While the Docker population is still quite small, it's prudent to keep an eye out for any health risks that may be prevalent.

Lip Fold Dermatitis

Dogs can suffer from one of the smelliest ailments, a chronic infection around the mouth that is caused by the growth of germs. While oral antibiotics and medicated baths can help some dogs, extra skin folds around the mouth will need to be surgically addressed in others.

Even if the course of antibiotics is expected to last a long period, it is always a good idea to conduct a culture of the bacteria developing.

Intervertebral Disc Disease (IVDD)

Docker's form makes it very susceptible to IVDD, and its owners must take responsibility and take preventative measures to avoid it. As a result, they should keep their dogs trim, discourage needless leaping, and utilise body harnesses while they are out and about.

Mitral Valve Disease (MVD)

One of the heart's valves is defective, causing an uneven flow of blood that can be seen using a stethoscope. A thoracic x-ray and an ultrasound examination of the heart should be performed to rule out other possible causes of a murmur. Additionally, these tests can reveal how far along the disease has gone and whether there are any associated abnormalities.

Recommended Health Test

  1. X-Rays
  2. MRI
  3. CT Scan
  4. Eye Examination
  5. Skin Evaluation
  6. Ultrasound


Dockers are easy to feed. As long as you pick a high-quality dry kibble made from meat and vegetables, and keep gluten and by-products to a minimum, they’ll be happy. Feeding your Docker shouldn’t cost much more than $50 every month.

An adult Docker eats about two cups of dry food a day. Like all small dogs, obesity is a big concern, so we don’t advise leaving food out when it’s not mealtime. Make sure to serve meals consistently and use a gravity feeder if your Docker eats too fast.


Dachshunds have short, coarse coats that make it easier to fit down holes, while Cocker Spaniels have soft, flowing coats. This combination leads their Docker puppies to inherit medium-length coats that tend toward the short side.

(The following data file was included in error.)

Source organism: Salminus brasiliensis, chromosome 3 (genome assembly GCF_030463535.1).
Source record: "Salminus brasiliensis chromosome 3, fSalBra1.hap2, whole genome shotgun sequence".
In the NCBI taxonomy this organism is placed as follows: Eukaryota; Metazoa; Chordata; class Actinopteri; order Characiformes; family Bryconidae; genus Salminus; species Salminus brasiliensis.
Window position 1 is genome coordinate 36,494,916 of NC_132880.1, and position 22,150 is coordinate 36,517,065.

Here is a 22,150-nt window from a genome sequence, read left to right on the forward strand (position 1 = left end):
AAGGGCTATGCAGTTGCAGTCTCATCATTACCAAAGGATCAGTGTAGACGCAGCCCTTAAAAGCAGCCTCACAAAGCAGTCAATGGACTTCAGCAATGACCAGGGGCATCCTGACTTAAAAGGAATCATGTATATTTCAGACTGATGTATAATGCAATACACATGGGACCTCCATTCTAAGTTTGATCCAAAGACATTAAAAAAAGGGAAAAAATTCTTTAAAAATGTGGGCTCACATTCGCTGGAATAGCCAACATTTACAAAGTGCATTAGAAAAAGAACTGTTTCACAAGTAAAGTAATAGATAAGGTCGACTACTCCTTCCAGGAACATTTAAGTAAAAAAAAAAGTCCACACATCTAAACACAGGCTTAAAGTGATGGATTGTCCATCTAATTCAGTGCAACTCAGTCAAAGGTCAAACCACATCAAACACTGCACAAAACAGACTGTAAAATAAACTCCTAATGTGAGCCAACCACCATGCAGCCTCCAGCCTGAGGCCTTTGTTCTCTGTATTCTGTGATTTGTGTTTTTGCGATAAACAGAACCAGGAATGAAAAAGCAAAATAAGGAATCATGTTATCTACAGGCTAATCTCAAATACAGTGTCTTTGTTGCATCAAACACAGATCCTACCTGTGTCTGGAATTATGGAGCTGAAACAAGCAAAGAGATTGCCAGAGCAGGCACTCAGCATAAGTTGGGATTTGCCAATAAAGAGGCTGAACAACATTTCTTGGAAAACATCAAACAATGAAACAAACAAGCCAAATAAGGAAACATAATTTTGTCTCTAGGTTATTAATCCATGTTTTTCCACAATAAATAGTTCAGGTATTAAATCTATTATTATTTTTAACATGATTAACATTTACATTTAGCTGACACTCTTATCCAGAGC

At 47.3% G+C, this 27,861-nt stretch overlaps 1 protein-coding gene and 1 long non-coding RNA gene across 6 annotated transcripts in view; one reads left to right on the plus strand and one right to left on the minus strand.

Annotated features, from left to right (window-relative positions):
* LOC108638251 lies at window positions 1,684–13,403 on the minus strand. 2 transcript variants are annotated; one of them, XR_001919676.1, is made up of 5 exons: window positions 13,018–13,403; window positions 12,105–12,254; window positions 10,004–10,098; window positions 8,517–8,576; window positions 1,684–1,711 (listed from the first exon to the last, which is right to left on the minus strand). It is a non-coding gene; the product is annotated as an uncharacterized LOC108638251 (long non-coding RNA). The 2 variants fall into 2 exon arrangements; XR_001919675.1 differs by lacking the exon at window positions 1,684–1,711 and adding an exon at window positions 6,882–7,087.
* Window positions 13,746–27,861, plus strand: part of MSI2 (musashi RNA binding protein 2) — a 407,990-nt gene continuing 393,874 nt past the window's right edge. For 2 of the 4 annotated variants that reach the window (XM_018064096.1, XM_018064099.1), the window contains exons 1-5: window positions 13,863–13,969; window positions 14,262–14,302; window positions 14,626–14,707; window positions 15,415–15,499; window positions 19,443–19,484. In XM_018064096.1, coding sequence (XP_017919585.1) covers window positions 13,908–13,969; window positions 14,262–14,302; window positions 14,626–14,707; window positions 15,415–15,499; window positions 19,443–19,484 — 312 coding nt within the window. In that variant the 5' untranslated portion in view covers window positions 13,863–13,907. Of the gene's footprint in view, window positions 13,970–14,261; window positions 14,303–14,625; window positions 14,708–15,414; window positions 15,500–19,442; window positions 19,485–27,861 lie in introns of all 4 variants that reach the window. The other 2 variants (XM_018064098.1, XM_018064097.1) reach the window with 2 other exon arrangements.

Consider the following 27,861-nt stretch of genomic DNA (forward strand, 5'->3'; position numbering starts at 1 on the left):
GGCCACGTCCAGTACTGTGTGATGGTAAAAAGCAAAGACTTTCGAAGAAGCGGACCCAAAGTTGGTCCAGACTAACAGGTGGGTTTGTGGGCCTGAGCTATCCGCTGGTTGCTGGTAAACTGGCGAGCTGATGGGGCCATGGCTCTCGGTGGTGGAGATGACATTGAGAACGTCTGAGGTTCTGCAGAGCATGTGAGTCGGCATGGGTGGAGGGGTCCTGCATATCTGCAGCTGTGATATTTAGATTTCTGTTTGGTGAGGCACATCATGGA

The more Cocker Spaniel it’s got, the more it will shed, and the more brushing it will need. A more Spaniel-like Docker will need daily brushing, while a more Dachshund-like Docker can get by on as little as once a week.

Shorter coats are easier to groom but have their own trade-off: dogs with shorter coats are worse at handling changes in the weather. If your Dachshund Cocker Spaniel Mix looks more like its Dachshund parent, consider bundling it up for winter walks, and be sure to follow best practices for keeping it cool in the summer (lots of water, staying off hot pavement).


Dockers are high-energy puppers. Especially when little, they can happily walk miles every day, though you don’t necessarily have to push them to their limit to keep them happy. That said, neglecting to exercise your Docker can make it anxious and disagreeable until it gets its walk.

Take your Dachshund Cocker Spaniel Mix walking for at least 45 minutes every day and engage in frequent intentional play sessions. Remember, Dockers love to chase, so balls and motorized toys are a great way to keep them happy.


It’s well-known that Dockers like to do things on their own terms, but fortunately, they also love to make their owners happy. Initially, their stubbornness can make housebreaking and obedience training hard.

However, with patience and consistency, they’ll come to see you as their hunt leader. Once that happens, your Docker will turn all its intelligence and will toward making you happy. A properly socialized Docker can even be trained as a therapy dog.

Children and Other Pets

The Docker is a sturdy yet sensitive breed and will most likely do well with child members of the family. As with every breed, you should always teach children how to approach and touch dogs, and always supervise any interactions between dogs and young children to prevent any biting or ear or tail pulling on the part of either party.

When it comes to other pets, Dockers can get along with other animals if they are introduced slowly and calmly, and early socialization will help this go smoothly. It's best if they get used to other pets early. If the Dachshund parent's personality prevails, the Docker may want to lead the pack in multi-dog homes.

Always be cautious introducing new dogs to each other. Nose to butt is a good sign, as is tail wagging. If they are eye to eye, separate them immediately.


Once your Docker puppy joins the family, start with training and socialization. These tiny bundles of cuteness might charm you into cuddling and playing all day long, but teaching them the basic manners is for their own good. Once they learn where to go potty and how to walk on a leash, they’re ready to move on to learning commands and socialization. With this routine, your adorable puppy will grow up to be a friendly, obedient dog with a wonderful personality.

Breeds Similar to Docker

  1. Flandoodle
  2. Miniature Schnauzer
  3. Dachshund
  4. Griffonese
  5. Cruiser
  6. Cocker Spaniel